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I am trying to create an instance of a type based on another type passed into a method. I find that NSClassFromString works just fine if used with a string literal, as in

id instance = [[NSClassFromString(@"TheNameOfTheClassIWant") alloc] init];

but if I construct the string with something like

NSString *inClassName = [[protoInstance class] description];
NSString *outClassName = [inClassName stringByAppendingFormat:@"IWant"];
id instance = [[NSClassFromString(outClassName) alloc] init];

that instance is nil. Does NSClassFromString only work with literals? Is something happening at compile time to make NSClassFromString work?

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Have you checked out the value of outClassName ? – TheSquad Oct 8 '10 at 16:14
I verified the strings were equal by eyeballing them. I just went back to compare them in code, and found that I was using the wrong string literal. When I use the right string literal, that fails as well. The class does exist, and I can create instances of it without NSClassFromString. – Jim Flanagan Oct 8 '10 at 16:21
up vote 0 down vote accepted

i've never had a problem using this call (granted, i have only needed it a few times).


  • verified that outClassName is letter perfect (case-sensitive)?
  • verified that the bundle/class has loaded? you are able to alloc/init a class using the standard approach?
  • verified the output of NSClassFromString' - just to ensure thatinit` isn't returning 0 (as one example)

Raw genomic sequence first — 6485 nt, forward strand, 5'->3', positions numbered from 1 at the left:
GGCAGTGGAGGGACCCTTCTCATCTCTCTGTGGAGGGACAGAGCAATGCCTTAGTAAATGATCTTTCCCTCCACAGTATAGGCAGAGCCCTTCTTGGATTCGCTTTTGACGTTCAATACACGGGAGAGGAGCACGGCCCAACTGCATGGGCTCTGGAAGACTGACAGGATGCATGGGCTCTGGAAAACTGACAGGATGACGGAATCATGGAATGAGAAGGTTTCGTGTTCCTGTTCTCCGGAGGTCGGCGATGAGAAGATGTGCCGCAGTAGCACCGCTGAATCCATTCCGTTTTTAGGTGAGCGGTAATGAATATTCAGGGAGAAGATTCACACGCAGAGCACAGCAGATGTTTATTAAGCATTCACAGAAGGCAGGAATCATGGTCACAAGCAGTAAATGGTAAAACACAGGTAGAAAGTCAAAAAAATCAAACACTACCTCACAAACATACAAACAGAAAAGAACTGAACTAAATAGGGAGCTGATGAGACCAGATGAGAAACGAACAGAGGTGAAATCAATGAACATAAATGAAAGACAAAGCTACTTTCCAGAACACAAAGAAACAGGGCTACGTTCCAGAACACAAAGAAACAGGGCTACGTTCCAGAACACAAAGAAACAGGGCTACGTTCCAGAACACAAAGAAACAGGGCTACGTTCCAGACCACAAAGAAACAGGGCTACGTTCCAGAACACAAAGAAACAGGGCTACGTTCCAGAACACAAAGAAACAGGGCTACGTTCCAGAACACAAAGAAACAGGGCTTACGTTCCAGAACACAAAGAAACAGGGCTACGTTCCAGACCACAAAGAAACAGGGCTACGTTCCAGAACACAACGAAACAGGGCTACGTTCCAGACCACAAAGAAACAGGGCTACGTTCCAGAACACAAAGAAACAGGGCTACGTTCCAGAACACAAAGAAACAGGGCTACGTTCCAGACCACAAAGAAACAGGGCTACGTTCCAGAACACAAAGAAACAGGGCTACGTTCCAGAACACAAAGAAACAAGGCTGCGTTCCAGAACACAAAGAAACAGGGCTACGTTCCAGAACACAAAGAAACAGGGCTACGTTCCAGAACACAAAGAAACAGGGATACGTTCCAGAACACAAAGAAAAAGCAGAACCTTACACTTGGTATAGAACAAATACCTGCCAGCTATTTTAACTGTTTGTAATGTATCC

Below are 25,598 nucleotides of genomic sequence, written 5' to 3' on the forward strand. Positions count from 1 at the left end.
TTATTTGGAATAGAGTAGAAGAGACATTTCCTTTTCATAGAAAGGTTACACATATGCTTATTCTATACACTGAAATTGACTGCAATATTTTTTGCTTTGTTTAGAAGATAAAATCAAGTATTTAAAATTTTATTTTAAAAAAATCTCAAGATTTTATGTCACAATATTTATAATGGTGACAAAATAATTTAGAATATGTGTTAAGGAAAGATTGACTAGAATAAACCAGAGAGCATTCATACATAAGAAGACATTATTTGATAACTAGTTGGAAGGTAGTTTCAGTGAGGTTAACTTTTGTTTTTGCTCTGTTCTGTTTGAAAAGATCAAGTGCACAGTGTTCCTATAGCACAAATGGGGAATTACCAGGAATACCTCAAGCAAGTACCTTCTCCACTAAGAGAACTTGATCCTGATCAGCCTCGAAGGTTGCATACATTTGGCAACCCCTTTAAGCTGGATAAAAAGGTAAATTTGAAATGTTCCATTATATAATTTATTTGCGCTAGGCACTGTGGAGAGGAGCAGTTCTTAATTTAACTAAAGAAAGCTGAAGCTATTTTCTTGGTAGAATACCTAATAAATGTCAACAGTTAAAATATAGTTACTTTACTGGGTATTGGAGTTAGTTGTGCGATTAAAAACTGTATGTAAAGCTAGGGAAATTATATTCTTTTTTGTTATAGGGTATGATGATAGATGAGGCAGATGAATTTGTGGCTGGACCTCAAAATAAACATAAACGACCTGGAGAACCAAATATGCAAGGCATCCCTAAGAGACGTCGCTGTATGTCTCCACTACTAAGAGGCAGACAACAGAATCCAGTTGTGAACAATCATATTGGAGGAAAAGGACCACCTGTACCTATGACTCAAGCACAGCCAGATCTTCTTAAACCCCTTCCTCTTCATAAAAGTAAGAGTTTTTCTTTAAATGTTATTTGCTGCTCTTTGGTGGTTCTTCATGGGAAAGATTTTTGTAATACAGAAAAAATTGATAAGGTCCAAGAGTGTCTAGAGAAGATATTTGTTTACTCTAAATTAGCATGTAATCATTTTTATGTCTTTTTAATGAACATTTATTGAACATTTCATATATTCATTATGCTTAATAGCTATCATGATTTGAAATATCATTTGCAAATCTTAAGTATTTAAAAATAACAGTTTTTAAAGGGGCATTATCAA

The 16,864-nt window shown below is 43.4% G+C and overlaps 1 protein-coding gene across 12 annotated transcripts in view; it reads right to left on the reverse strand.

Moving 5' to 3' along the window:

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More information. If I create an instance of the class in the normal way, then subsequent calls to NSClassFromString work. Otherwise, NSClassFromString itself is returning nil. Do I really have to create an instance of each class in my project before being able to use NSClassFromString? – Jim Flanagan Oct 8 '10 at 16:31
It must be enough to call the initializer. Do something like [myClassName class] to "register" the class without building an instance – Gobra Oct 8 '10 at 16:38
@Jim it's possible. you can set a breakpoint +[SOMEClass load or +[SOMEClass initialize] to test whether the class has loaded into the runtime by the time you call NSClassFromString. see also objc_getClass and objc_allocateClassPair (the latter if you're creating classes at runtime) – justin Oct 8 '10 at 16:51
@Gobra That works! Thank you. I'll just hide that messy bit of business in a method that gets called at start up. – Jim Flanagan Oct 8 '10 at 16:51
As long as it is spelled correctly, NSClassFromString() will always work, regardless of whether the class has ever been referenced before. Given that the class is already in the runtime and can be directly instantiated, the name must be mispelled. – bbum Oct 9 '10 at 16:56

The only thing I can think of is [Class description] is dubious. Use NSStringFromClass to be sure you got what you want?

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description seemed to have been working, but NSStringFromClass is a better technique, thanks. – Jim Flanagan Oct 8 '10 at 17:02

Check that the class is included in Build Phase of your target. I had the same issue - the class had been dropped out of the build phase due to an unrelated change.

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